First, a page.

“I can’t get nooooo satissssfactionnn” rang from the speakers just before 7 p.m. at the 61 Drive In. Despite the Rolling Stones’s words, those arriving to the outdoor theater seemed to be quite satisfied with the clear sky and temperatures in the lower 70s.
Children ran around on the tiered lawn, sat on colorful blankets sprawled out in front of their family’s vehicles, played on the swing set beneath the screen or rode on the free train making loops around the theater’s lot.
People flocked into the indoor concessions, and couples, of all ages, sat in their cars or on blankets waiting for the movie to start.
The theater is one of four remaining drive-ins in the state. Community members and those from surrounding areas make their way to the 61 Drive In, which is open seven days a week during the season.
Joshua Merritt, 21, and Kristin Robey, 20, from Dubuque drove a little more than 30 minutes to get to the theater and were the first in line after arriving 90 minutes before the gates opened at 6 p.m.
“It’s a really good day for it,” Merritt said.
The couple had been there when they were younger and were excited to return as adults.
The theater, surrounded by corn and farmland five miles south of Maquoketa, attracts more than 300 cars on a good night — and the experience, the owner said, is what keeps people coming back.
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“It’s part of summer — you get to watch two movies out under the stars,” said Lindsey Holst who was helping fundraise for her daughters’ softball team from the Maquoketa area while cars waited in line.
“I just like getting to be on top of dad’s car,” her daughter, Addie Holst, said.
The theater’s free train — now on its third engine — has been part of the experience since 1972. Dennis Voy, the drive-in owner, bought the theater in 1972 which opened in 1950.
“I bought it over a cup of coffee,” Voy said.
He also owns the local radio station KMAQ 95.1 and Voy Theaters, an indoor theater in Maquoketa.
The drive-in theater opens three hours before the movies start to allow people to find their spots. The theater, which is open until the weather turns cold and reopens shortly after the snow melts, plays family-oriented movies with the first starting at 9 p.m. and the second movie immediately after. These days, the movies don’t even require someone starting the film, the projector automatically starts at 9 p.m. without any manual action.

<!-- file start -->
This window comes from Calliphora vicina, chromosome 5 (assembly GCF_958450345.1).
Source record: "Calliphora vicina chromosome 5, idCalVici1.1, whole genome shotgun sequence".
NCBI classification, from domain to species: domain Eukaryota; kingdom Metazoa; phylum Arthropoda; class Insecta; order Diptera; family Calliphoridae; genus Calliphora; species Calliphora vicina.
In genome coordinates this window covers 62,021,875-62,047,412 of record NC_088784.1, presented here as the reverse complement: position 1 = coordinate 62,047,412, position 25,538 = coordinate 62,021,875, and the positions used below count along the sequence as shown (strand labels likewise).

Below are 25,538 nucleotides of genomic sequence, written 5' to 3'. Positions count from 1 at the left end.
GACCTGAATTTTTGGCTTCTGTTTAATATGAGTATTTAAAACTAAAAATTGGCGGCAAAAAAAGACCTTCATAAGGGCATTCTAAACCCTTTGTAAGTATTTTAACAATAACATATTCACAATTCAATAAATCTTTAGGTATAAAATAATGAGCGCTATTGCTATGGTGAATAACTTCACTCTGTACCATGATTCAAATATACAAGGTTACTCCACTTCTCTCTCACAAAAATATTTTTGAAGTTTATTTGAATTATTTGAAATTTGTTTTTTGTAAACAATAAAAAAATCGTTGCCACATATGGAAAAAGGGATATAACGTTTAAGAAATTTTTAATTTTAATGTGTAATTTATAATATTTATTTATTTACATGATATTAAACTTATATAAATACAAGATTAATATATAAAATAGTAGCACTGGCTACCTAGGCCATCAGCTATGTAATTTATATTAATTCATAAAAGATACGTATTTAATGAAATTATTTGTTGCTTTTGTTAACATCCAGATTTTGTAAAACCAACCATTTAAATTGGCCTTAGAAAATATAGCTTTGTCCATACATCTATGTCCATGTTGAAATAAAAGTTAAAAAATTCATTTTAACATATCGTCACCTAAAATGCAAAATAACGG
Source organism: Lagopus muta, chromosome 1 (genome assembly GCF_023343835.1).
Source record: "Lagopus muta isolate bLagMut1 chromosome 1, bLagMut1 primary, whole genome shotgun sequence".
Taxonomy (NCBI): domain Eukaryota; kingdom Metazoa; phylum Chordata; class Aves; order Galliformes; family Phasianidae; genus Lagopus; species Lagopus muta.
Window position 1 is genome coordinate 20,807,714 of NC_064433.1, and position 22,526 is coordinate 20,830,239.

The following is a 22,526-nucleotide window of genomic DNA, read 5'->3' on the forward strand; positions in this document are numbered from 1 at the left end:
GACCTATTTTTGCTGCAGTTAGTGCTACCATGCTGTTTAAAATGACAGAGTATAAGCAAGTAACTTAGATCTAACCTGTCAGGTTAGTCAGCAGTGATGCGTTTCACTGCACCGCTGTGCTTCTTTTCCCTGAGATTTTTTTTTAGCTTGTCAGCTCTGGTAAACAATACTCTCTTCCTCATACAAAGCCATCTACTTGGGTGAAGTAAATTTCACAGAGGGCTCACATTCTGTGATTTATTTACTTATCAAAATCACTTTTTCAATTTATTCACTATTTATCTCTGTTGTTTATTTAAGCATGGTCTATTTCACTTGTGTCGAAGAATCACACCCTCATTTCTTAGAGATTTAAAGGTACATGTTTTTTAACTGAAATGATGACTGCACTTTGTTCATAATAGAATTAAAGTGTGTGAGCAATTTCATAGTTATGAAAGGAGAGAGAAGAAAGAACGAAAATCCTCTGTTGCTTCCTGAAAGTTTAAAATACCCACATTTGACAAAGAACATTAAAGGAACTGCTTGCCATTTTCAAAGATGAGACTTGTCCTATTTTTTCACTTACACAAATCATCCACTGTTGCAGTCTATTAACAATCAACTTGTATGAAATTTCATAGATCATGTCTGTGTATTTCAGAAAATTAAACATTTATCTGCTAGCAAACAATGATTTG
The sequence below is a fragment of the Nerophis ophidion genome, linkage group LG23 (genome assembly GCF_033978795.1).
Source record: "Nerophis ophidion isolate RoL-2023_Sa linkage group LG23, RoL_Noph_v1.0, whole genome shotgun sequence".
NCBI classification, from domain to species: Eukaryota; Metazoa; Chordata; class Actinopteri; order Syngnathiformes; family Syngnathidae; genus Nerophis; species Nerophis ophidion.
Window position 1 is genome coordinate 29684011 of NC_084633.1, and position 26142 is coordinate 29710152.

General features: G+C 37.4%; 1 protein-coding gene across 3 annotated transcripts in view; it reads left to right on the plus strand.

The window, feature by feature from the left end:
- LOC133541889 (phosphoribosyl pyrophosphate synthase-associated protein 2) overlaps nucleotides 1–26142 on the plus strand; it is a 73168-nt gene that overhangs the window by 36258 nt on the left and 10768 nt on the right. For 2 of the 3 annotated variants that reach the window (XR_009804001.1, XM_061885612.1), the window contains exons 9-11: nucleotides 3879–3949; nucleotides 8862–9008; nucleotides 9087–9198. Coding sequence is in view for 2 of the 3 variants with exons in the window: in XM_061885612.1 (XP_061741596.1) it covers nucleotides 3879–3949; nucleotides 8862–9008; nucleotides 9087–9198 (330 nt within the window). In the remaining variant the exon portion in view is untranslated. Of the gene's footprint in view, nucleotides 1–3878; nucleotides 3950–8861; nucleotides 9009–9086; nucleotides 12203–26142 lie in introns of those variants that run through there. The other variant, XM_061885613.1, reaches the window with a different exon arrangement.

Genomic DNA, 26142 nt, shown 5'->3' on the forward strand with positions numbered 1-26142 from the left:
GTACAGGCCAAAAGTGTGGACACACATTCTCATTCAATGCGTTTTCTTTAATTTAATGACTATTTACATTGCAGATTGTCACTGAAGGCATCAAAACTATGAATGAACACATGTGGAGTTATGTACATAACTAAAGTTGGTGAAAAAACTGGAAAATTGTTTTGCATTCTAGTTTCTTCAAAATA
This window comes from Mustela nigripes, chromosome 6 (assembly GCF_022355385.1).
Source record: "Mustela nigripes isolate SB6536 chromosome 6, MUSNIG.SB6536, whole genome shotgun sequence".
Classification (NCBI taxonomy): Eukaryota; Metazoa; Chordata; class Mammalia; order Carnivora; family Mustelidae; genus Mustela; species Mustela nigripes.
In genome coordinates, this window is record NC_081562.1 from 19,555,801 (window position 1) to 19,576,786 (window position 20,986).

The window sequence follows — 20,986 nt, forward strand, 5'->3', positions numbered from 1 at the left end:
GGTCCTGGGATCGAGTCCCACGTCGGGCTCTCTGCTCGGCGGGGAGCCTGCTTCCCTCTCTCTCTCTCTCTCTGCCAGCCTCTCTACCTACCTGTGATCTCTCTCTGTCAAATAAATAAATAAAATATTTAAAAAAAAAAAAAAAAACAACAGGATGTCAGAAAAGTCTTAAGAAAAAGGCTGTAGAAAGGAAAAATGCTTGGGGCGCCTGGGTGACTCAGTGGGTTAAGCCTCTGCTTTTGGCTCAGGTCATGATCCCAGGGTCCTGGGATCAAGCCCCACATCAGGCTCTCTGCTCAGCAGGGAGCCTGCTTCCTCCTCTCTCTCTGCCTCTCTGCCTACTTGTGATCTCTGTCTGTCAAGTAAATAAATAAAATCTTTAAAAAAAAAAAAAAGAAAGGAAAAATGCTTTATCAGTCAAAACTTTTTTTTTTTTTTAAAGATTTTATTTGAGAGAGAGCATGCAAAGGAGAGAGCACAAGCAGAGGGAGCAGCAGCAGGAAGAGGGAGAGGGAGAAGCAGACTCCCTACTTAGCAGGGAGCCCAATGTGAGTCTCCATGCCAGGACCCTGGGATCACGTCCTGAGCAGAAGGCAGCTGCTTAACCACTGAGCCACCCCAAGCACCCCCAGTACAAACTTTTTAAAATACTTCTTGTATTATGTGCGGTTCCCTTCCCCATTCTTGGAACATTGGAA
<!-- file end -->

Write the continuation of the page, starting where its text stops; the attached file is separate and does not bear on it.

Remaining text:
Over the years, more entertainment options have made people are more selective about the movies they’ll attend, Voy said, so the theater has become just as selective.
“Movies have been in America for over 100 years — it’s still a great option,” Voy said. “It’s a good feeling to know I’m providing something they like.”
The experience also wouldn’t be the same without the food the theater offers.
“When the doors open through the intermission of the second movie, it’s just a flood of people,” said Taylor Casel, who’s worked at the drive-in’s concession stand for the last two years.
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Casel said that movie goers come for the movie the first time, but come back for the large buttered popcorn.
The crew estimated they go through 50 pounds of popcorn kernels, 44 pizzas, 120 hot dogs and 120 pretzels on a busy night.
Shelley Hoye, who leads the concessions crew, said she gets food started a little after 5 p.m. The concession stand crew sometimes works until midnight or as late as 3 a.m. for longer movies.
The crew said the best part about the job is getting to talk with the customers — some who’ve never been to a drive-in, some who’re from a different state or country or some who come for a blast from the past.
“A lot of people say, ‘I used to come here when I was a teenager,’” Hoye said.
But while the drive-in still is flourishing, one tradition isn’t as popular anymore.
“People always ask me if they still come in the trunks — to my knowledge, no one does anymore,” Voy said.